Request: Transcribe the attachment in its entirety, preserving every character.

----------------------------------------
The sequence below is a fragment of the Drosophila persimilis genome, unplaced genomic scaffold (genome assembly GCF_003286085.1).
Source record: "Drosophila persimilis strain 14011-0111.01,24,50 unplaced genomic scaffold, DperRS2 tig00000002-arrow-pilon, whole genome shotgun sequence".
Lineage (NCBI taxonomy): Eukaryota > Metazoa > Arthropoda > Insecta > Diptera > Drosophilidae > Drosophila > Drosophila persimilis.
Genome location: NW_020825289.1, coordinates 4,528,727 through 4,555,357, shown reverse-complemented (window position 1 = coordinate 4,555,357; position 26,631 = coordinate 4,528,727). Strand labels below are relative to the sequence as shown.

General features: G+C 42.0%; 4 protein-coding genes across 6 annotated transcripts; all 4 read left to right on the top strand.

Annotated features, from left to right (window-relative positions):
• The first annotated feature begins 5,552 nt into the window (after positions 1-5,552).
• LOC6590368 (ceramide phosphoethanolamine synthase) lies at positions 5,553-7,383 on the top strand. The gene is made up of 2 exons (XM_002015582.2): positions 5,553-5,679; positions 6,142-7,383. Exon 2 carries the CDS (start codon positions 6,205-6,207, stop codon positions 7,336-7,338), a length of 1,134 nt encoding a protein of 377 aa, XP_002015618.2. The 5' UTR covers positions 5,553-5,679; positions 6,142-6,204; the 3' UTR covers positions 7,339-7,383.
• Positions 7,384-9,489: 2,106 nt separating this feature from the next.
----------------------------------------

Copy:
The sequence below is a fragment of the Drosophila persimilis genome, unplaced genomic scaffold (genome assembly GCF_003286085.1).
Source record: "Drosophila persimilis strain 14011-0111.01,24,50 unplaced genomic scaffold, DperRS2 tig00000002-arrow-pilon, whole genome shotgun sequence".
Lineage (NCBI taxonomy): Eukaryota > Metazoa > Arthropoda > Insecta > Diptera > Drosophilidae > Drosophila > Drosophila persimilis.
Genome location: NW_020825289.1, coordinates 4,528,727 through 4,555,357, shown reverse-complemented (window position 1 = coordinate 4,555,357; position 26,631 = coordinate 4,528,727). Strand labels below are relative to the sequence as shown.

General features: G+C 42.0%; 4 protein-coding genes across 6 annotated transcripts; all 4 read left to right on the top strand.

Annotated features, from left to right (window-relative positions):
• The first annotated feature begins 5,552 nt into the window (after positions 1-5,552).
• LOC6590368 (ceramide phosphoethanolamine synthase) lies at positions 5,553-7,383 on the top strand. The gene is made up of 2 exons (XM_002015582.2): positions 5,553-5,679; positions 6,142-7,383. Exon 2 carries the CDS (start codon positions 6,205-6,207, stop codon positions 7,336-7,338), a length of 1,134 nt encoding a protein of 377 aa, XP_002015618.2. The 5' UTR covers positions 5,553-5,679; positions 6,142-6,204; the 3' UTR covers positions 7,339-7,383.
• Positions 7,384-9,489: 2,106 nt separating this feature from the next.